It is that stuck in the mud method of seeing the world that seems so sad to me. Nearly everyone I come into contact with here is hopelessly, mindsuckingly, mired in the tired regularity of their common thought process. You can see it on their faces. Dull, flat expressionless faces. They come in my room for the first time each day looking as inspired to be here as an old bowl of potato soup. There is no flavor, no zing, the blandness of their potato-like existence has smothered that.

It is really easy to see those living a potato existence, they never make any eye contact. They can walk into the room, eyes averted toward the floor. They can speak general platitudes to you, and not look you in the eye. They can even give you a shower without actually looking directly at you. I find this to be totally amazing. Especially after reading an article asking will people tolerate robots as care takers in the future? The engineers were trying to make the robots more personable in the future. Mechanical gears and pulleys replicating a human touch in the future, jeez we got actual living, breathing, potato- living, robotic people right here, now. And that is pretty unsettling. If those engineer types make success with more humanlike robots, would somebody turn those engineers loose on the potato people we have here right now?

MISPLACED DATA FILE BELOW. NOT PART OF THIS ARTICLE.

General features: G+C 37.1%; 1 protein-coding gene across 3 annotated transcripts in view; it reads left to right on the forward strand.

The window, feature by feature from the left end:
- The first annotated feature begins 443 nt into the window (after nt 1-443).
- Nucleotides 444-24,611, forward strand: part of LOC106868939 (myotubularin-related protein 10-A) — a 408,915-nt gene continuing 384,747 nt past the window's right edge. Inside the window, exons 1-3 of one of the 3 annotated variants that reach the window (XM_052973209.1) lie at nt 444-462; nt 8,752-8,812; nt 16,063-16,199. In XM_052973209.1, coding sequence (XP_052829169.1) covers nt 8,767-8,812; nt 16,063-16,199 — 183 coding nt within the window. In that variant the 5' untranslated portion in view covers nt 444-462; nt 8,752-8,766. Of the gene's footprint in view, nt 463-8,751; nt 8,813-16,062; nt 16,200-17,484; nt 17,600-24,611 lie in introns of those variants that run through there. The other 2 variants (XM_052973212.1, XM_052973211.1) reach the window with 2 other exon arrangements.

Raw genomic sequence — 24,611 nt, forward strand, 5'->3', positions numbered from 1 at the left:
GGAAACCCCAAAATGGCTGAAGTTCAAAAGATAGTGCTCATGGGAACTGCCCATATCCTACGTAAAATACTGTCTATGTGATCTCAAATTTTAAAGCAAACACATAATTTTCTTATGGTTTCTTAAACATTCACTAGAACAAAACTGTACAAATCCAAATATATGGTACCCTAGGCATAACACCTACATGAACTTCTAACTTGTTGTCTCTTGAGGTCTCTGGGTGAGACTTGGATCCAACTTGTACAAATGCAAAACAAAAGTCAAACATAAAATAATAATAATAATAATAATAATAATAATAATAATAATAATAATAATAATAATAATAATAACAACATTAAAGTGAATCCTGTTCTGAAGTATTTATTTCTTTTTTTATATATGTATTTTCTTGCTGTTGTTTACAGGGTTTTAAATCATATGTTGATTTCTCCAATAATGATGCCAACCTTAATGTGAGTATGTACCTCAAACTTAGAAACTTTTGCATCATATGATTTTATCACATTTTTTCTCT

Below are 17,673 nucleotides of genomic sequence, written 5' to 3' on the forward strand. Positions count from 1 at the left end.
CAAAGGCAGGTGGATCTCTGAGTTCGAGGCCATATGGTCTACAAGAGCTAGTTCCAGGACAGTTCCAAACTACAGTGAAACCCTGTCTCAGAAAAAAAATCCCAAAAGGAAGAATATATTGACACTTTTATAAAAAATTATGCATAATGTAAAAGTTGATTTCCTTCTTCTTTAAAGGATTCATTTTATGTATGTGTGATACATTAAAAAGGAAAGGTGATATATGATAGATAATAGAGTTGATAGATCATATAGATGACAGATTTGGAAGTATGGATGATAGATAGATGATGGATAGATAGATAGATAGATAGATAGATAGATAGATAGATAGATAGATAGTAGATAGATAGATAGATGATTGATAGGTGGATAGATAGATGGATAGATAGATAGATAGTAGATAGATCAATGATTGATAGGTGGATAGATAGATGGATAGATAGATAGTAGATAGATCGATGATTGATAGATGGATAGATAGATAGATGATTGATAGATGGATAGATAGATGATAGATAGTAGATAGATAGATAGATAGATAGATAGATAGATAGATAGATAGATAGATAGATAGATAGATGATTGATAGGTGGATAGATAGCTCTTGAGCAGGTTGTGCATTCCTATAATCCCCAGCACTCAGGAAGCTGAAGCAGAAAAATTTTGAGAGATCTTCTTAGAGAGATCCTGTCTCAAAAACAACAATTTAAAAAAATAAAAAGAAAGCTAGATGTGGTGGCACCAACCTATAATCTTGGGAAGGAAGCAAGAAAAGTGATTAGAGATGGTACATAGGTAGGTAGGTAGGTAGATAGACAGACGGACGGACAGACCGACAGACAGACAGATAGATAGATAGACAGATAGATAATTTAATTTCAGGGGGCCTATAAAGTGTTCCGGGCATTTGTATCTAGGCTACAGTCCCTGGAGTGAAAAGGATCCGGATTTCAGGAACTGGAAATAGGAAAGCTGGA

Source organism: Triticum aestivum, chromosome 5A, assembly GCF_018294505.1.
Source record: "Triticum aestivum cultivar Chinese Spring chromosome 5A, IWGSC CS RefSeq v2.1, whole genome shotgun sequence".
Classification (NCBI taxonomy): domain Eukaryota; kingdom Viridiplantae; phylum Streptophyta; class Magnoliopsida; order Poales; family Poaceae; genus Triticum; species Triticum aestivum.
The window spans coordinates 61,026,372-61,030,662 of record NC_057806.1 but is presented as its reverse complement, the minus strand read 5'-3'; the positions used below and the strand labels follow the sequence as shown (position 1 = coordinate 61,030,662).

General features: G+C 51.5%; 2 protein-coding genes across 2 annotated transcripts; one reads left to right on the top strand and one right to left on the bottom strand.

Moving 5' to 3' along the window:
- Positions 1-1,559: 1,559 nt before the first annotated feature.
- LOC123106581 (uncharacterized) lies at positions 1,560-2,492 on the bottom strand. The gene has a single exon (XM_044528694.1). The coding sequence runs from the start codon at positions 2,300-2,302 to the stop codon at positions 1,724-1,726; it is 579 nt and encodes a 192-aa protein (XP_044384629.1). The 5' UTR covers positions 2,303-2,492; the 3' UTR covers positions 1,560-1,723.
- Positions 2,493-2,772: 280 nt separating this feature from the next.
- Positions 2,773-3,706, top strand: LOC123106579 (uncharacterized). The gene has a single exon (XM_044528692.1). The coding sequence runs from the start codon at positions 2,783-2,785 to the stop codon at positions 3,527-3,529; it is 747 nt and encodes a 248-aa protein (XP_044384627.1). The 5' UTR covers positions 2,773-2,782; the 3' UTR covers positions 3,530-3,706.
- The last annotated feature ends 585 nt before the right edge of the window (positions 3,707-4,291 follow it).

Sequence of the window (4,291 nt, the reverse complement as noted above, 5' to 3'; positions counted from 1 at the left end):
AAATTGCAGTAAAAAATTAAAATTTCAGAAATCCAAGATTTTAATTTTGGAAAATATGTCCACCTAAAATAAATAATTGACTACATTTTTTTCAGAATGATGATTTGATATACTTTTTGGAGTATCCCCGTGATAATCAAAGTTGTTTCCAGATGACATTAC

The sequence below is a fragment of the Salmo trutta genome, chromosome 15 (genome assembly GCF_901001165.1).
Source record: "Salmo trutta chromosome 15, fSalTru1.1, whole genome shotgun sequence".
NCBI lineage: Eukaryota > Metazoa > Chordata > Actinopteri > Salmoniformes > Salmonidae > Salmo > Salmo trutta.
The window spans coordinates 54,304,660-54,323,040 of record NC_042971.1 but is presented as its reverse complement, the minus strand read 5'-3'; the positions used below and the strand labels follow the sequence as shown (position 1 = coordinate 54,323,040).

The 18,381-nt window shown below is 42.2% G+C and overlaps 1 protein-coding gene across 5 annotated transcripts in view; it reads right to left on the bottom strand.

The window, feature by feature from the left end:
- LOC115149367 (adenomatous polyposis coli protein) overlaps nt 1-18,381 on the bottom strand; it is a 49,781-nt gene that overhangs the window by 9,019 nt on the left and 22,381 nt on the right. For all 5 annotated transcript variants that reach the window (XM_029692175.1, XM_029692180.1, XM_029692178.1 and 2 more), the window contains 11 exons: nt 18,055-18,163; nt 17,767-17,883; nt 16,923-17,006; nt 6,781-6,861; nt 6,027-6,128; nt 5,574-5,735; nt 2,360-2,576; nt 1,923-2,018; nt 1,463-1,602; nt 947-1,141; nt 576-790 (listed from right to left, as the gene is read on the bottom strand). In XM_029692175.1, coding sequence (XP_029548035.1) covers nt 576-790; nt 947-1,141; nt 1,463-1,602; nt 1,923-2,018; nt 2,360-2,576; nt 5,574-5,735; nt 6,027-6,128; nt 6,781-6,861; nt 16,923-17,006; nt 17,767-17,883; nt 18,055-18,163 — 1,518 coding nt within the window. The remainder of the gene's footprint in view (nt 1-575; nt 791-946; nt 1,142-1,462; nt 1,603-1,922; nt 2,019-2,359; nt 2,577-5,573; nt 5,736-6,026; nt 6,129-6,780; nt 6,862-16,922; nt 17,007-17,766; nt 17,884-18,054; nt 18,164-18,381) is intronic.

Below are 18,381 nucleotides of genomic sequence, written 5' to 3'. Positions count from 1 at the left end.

John Whiting

3 May 2014
Saturday afternoon

The morning dawned overcast and gray today. By 2:00 the skies had cleared and the sun was shining. At one point I was temporarily on my side so I could look out the window. The trees are past the bud stage, and tender leaves are beginning to unfurl. I gazed outside and thought of the many spring seasons that I have seen over the years.

How I was always surprised to find that one special day when, after months of monochromatic colors, mixed with the white of snow, followed by acres of brown grass after the thaw. My eyes ached for some other color. Visually I was thirsting for the depth of rich signs of growth. I often woke to look outside and the grass had become the most verdant green. Somewhere the master switch had been found, lost after a long winter and the teasing promise of impending spring. Someone must have found that chlorophyl switch and thrown the system into hyper-drive. The grass, the trees, even the very air seemed to have come alive again.

There is something about what a good view through the window can do to your mood. As much as being kept indoors entirely too long can dampen a mood, I will soon be able to sign myself outside, when the weather gets a little warmer. Not to go anywhere, the terrain precludes ranging far in a wheelchair, just to sit out in front of the entrance with a couple of other residents imitating modern gargoyles guarding the front entrance.